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Unlocking The Mysteries Of Delegate Selection

Republican congressional candidate and Maine Senate President Kevin Raye speaks during the Kennebec County Super Caucus in Augusta, Maine, on Feb. 4.
Joel Page
Republican congressional candidate and Maine Senate President Kevin Raye speaks during the Kennebec County Super Caucus in Augusta, Maine, on Feb. 4.

To win the 2012 Republican presidential nomination, a candidate must secure 1,144 delegates, a simple majority of those available. But how delegates are chosen differs state by state.

On Thursday's Fresh Air, political scientist Josh Putnam, author of the blog Frontloading HQ, explains how delegates are chosen, why the process is different state by state, and how reforms instituted since the 1968 Democratic National Convention have changed the process of choosing a presidential candidate.

Some states in the U.S. — such as Iowa and Maine — have caucuses, while other states — like New Hampshire — have primaries. So what's the difference between the two?

"A primary functions pretty much like a general election does. You go in, you sign in with an election official, you cast your vote and you leave," explains Putnam. "A caucus is different from that. You go in — and certainly the presidential preference vote is part of the process — but we're talking in addition to that, a three- or four-hour meeting that deals with other party business: setting up the platform process for the subsequent state convention, and so on and so forth. So with a caucus, we're dealing with much more of a time commitment on the part of caucus-goers."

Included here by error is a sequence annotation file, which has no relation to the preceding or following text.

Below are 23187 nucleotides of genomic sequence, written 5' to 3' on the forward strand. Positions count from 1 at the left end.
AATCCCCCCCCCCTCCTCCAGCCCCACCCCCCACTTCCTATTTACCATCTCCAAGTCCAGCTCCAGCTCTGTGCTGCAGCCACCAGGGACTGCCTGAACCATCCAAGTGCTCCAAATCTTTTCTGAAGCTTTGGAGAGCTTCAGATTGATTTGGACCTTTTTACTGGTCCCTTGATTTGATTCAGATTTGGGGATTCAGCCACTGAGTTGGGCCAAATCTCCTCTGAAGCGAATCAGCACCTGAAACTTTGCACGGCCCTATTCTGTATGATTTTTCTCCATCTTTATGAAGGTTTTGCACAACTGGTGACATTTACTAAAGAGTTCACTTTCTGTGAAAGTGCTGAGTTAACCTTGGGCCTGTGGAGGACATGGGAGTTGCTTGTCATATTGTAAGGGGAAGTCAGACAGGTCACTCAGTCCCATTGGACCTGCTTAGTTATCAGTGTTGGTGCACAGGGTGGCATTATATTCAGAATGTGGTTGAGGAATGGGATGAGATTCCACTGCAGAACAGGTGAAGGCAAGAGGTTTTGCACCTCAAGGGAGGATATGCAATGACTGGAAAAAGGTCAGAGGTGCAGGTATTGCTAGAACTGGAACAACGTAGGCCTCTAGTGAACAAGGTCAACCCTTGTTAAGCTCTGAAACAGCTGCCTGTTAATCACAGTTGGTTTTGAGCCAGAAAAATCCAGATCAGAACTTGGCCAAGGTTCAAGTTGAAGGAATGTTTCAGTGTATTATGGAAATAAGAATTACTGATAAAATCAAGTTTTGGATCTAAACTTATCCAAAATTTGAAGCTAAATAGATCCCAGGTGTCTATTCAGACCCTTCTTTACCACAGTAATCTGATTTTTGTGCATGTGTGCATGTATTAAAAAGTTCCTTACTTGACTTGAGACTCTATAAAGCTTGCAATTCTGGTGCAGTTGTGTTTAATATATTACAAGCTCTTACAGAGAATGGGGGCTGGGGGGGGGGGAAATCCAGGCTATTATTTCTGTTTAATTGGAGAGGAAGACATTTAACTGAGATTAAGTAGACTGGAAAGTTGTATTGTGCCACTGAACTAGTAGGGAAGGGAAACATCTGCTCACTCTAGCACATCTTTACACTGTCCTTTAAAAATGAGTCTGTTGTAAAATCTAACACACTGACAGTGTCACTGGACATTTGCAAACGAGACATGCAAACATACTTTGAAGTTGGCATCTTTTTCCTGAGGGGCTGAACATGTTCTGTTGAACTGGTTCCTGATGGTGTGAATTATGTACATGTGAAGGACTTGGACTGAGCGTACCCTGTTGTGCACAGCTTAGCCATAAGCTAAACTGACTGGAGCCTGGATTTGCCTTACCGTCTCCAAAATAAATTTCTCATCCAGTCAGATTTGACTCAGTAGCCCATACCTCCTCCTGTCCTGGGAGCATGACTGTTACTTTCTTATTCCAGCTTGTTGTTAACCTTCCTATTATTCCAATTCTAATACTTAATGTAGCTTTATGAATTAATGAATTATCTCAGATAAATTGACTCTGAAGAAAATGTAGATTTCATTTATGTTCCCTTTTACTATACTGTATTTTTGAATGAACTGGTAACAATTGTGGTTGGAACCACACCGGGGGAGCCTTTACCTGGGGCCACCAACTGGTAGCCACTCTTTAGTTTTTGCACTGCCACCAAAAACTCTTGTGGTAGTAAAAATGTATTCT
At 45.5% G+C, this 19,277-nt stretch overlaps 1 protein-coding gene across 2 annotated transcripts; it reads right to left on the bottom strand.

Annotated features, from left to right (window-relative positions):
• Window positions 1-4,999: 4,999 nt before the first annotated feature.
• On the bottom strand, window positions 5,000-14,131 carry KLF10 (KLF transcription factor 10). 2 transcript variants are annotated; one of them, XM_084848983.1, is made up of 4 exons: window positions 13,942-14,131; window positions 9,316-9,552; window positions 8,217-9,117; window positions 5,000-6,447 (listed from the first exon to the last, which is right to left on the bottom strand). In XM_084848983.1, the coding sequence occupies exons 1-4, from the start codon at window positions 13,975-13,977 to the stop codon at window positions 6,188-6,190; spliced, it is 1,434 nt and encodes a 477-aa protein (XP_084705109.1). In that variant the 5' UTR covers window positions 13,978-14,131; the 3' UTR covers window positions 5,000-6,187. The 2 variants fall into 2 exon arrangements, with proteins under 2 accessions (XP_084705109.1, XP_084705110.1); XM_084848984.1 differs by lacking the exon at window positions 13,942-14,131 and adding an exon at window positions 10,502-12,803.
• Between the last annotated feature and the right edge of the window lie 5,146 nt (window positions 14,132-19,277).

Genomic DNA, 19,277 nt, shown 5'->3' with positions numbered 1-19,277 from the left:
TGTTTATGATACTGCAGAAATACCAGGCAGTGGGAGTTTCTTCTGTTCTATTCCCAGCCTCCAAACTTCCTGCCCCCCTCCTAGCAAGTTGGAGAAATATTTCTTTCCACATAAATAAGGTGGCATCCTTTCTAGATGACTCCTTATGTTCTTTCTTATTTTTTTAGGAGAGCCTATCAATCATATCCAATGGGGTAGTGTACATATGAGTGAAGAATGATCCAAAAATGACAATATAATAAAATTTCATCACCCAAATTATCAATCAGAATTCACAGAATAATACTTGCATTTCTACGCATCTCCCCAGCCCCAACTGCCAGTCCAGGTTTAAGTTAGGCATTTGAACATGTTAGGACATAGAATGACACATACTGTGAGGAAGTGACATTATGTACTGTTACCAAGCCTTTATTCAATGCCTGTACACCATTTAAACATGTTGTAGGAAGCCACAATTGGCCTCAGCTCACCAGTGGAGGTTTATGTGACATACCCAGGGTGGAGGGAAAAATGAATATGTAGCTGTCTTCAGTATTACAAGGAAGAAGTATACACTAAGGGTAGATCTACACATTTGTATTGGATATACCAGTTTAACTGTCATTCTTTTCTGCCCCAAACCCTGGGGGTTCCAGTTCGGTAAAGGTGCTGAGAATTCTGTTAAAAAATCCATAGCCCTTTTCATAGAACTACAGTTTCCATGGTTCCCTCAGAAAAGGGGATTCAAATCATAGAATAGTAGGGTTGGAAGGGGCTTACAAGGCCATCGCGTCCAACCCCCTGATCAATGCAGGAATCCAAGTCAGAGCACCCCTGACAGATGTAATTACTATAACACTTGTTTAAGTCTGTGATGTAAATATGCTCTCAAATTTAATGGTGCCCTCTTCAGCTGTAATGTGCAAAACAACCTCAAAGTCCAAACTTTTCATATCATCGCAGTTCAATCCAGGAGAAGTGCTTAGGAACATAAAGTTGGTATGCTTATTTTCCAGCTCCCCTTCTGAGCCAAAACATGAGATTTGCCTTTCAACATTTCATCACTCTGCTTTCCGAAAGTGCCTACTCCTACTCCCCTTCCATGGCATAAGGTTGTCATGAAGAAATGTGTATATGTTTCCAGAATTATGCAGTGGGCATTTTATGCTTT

In the Maine precinct caucuses, held earlier this month, Mitt Romney received 39.2 percent of the votes. Ron Paul received 35.7 percent of the votes — less than a 200-vote difference. Maine has 24 delegates up for grabs. But the voting process in Maine is nonbinding — meaning no delegates were chosen based on the results of the straw poll vote. (Making it more complicated, several areas in Maine have not caucused yet and were not included in the straw poll tallies, which Putnam outlines in much greater detail on his blog.)

After casting votes for their preferred presidential candidates, caucus-goers in Maine have the option to leave before the delegate selection process begins. Under the caucus system, delegates selected in each area then move onto another round — which could be a county caucus or a district caucus or even the state convention. The number of steps differ by state. In Maine, the process moves on to a district/state convention — held simultaneously within the state convention.

If this sounds confusing, that's because it is. And Putnam says the process doesn't necessary reveal how many delegates will go to each candidate.

"It's naive of us to think that there's no transference of presidential preference through this process," he says. "But it's [also] naive of us to think — at least with the Republican presidential process in 2012 — [that we have] a firm grasp on how that's actually translating from one step to the next. ... The assumption going into this is that the number of delegates moving forward is going to be close to proportional to the number of votes in the straw poll vote. But there's nothing in most of these state party rules that requires that."

That's a loophole in the process, he says, that Paul's supporters are using strategically.

"They will stick around and be very regimented in making sure that their supporters gobble up as many of those delegate slots to the next round of this process [as they can]. And that very greatly increases their chances of pushing folks through to the national convention," he says. "The straw poll is only for show, essentially."